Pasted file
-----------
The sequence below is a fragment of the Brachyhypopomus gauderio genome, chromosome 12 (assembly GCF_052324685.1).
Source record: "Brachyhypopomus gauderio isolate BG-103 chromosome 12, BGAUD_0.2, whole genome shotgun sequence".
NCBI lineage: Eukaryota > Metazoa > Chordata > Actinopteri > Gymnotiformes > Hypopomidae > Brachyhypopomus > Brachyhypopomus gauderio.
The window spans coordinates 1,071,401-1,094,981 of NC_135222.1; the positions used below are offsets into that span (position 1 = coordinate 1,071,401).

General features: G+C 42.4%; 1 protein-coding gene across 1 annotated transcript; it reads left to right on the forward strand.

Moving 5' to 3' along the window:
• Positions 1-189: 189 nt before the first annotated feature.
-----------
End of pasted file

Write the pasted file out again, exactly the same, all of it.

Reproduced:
The sequence below is a fragment of the Brachyhypopomus gauderio genome, chromosome 12 (assembly GCF_052324685.1).
Source record: "Brachyhypopomus gauderio isolate BG-103 chromosome 12, BGAUD_0.2, whole genome shotgun sequence".
NCBI lineage: Eukaryota > Metazoa > Chordata > Actinopteri > Gymnotiformes > Hypopomidae > Brachyhypopomus > Brachyhypopomus gauderio.
The window spans coordinates 1,071,401-1,094,981 of NC_135222.1; the positions used below are offsets into that span (position 1 = coordinate 1,071,401).

General features: G+C 42.4%; 1 protein-coding gene across 1 annotated transcript; it reads left to right on the forward strand.

Moving 5' to 3' along the window:
• Positions 1-189: 189 nt before the first annotated feature.